22/05/2013

Call For Executive To Tackle Dangerous Levels Of Payday Lending

The Northern Ireland Executive must do more to tackle the damaging and dangerous levels of payday and illegal lending in Northern Ireland, according to a report produced by NICVA and Advice NI.

NICVA's Centre for Economic Empowerment has commissioned a review of expensive lending in Northern Ireland, both legal and illegal. The report found that both types of expensive lending are having negative impacts on individuals and local communities. They have urged the Executive to do more to tackle the negative aspects of payday and illegal lending.

Seamus McAleavey, NICVA Chief Executive said: "Our review found that it is too easy for people to get into debt with a number of lenders. We saw many cases where a relatively small initial loan spiralled into a debt of thousands of pounds. Ironically it seems that many people’s financial situations actually worsen as a result of using payday loans.

"These loans are being taken out by people on low incomes who are in work, as well as people who are not in work. They are using the money to make ends meet and pay for essential items such as utility bills and school uniforms."

He added: "More worryingly, our review found paramilitary involvement in illegal money lending, mostly in working class communities. Our politicians and police need to take a much more open and robust approach to dealing with this criminal activity.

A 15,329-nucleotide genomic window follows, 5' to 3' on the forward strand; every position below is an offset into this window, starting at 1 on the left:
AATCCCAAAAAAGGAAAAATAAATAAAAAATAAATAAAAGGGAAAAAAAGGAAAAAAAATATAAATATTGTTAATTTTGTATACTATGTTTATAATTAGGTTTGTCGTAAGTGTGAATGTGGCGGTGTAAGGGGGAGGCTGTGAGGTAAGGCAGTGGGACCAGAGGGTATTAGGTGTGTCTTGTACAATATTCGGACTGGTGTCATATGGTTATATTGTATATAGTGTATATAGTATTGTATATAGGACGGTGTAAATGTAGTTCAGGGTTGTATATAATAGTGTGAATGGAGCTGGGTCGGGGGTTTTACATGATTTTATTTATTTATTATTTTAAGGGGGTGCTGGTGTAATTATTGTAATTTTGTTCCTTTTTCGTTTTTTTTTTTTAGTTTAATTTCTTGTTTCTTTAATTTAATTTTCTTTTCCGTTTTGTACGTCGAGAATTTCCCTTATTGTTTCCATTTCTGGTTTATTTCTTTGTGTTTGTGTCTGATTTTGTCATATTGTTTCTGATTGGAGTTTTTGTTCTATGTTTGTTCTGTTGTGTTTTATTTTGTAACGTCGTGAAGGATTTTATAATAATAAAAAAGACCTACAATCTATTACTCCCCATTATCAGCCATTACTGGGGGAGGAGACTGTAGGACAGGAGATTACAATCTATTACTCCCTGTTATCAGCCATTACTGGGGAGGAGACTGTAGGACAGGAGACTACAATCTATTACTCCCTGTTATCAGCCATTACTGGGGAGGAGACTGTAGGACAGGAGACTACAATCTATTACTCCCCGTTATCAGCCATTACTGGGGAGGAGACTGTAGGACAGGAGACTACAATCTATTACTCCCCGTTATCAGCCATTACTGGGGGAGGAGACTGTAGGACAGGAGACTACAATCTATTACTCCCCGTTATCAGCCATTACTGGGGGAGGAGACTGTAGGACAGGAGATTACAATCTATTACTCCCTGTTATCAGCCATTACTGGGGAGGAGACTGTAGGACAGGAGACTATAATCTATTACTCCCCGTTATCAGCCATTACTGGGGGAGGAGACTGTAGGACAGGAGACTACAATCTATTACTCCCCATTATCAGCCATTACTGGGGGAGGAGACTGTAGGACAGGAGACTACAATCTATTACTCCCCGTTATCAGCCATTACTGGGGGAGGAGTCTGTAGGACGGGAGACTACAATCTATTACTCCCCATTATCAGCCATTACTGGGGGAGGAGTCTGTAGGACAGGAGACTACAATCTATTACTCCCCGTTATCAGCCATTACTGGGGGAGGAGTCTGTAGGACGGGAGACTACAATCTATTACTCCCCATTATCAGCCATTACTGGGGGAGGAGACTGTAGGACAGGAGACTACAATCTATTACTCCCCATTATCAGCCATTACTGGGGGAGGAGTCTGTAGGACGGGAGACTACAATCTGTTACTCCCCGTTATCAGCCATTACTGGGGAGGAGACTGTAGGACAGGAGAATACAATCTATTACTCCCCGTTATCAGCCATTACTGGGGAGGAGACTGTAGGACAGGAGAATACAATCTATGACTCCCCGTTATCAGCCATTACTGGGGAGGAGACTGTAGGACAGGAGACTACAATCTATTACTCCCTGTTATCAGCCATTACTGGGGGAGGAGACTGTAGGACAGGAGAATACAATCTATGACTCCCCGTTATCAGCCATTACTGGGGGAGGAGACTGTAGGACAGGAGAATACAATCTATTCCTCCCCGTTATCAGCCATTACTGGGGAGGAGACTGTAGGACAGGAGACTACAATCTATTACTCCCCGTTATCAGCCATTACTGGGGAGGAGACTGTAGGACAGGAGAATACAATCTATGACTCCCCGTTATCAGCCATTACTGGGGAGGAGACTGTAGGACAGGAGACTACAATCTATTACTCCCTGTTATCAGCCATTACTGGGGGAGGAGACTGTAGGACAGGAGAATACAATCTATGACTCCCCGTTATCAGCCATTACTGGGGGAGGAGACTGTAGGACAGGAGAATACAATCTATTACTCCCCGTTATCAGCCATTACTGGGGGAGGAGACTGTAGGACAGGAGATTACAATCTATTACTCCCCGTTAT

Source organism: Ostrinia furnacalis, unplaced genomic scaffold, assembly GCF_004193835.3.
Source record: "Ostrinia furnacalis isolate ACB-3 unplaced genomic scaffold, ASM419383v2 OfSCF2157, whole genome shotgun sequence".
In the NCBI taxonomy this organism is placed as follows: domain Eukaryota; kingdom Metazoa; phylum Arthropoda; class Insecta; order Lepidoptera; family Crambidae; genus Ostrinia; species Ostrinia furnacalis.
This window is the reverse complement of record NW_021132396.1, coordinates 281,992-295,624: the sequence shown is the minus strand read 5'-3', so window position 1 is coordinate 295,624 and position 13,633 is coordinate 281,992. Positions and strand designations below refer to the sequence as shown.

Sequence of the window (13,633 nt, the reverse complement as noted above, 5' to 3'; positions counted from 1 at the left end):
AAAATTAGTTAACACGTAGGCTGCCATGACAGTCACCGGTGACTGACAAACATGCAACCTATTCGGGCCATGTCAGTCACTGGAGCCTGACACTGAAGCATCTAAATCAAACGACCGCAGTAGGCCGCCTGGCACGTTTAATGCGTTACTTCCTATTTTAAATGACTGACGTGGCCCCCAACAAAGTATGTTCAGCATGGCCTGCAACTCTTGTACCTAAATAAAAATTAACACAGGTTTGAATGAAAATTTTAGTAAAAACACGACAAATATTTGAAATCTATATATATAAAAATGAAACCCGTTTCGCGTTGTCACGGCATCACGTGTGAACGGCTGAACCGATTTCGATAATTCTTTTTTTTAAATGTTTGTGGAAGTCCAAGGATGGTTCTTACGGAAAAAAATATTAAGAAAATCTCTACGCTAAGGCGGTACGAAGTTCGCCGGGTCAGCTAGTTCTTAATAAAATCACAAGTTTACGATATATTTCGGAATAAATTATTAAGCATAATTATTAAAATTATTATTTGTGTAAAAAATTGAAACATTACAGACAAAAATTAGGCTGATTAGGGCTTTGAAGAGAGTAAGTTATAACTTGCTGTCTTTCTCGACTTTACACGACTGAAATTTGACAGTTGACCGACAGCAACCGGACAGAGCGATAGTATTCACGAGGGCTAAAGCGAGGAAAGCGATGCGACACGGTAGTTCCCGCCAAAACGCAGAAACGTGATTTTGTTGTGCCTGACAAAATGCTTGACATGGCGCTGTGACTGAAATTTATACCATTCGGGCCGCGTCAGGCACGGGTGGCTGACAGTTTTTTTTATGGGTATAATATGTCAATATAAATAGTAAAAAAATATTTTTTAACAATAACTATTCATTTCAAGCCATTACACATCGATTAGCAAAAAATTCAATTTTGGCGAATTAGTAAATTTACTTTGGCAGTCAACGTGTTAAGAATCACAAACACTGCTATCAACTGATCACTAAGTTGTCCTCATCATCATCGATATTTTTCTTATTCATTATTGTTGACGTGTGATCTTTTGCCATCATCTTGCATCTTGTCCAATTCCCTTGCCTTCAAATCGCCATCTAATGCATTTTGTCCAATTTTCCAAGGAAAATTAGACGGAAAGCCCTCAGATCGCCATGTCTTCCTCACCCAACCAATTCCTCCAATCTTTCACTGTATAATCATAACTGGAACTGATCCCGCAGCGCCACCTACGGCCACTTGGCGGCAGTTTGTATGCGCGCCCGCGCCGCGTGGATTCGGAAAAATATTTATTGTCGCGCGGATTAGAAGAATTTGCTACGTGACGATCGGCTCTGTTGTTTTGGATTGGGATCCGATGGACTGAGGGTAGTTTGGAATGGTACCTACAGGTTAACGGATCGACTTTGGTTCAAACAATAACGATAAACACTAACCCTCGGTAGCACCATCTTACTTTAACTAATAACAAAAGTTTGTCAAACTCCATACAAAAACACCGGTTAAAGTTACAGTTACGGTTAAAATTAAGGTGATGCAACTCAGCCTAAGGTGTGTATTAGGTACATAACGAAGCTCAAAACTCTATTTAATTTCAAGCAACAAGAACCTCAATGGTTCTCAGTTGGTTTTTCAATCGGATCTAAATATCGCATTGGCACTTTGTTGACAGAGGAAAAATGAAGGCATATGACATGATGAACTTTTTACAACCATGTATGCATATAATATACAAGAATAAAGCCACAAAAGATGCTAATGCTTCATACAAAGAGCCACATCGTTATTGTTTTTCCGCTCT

"We need to look at the multi-agency approach used in Great Britain, where police and Trading Standards work together to remove illegal lenders from the communities they are preying on and to support victims of illegal lending in accessing debt advice and rebuilding their finances."

The review found that for those individuals who find themselves with problem debt, the experience is traumatic and extremely stressful. Those experiencing problem debt reported both personal and familial costs, including depression and suicidal thoughts, and that within families the greatest concern is the impact debt has on children.

(CD/MH)


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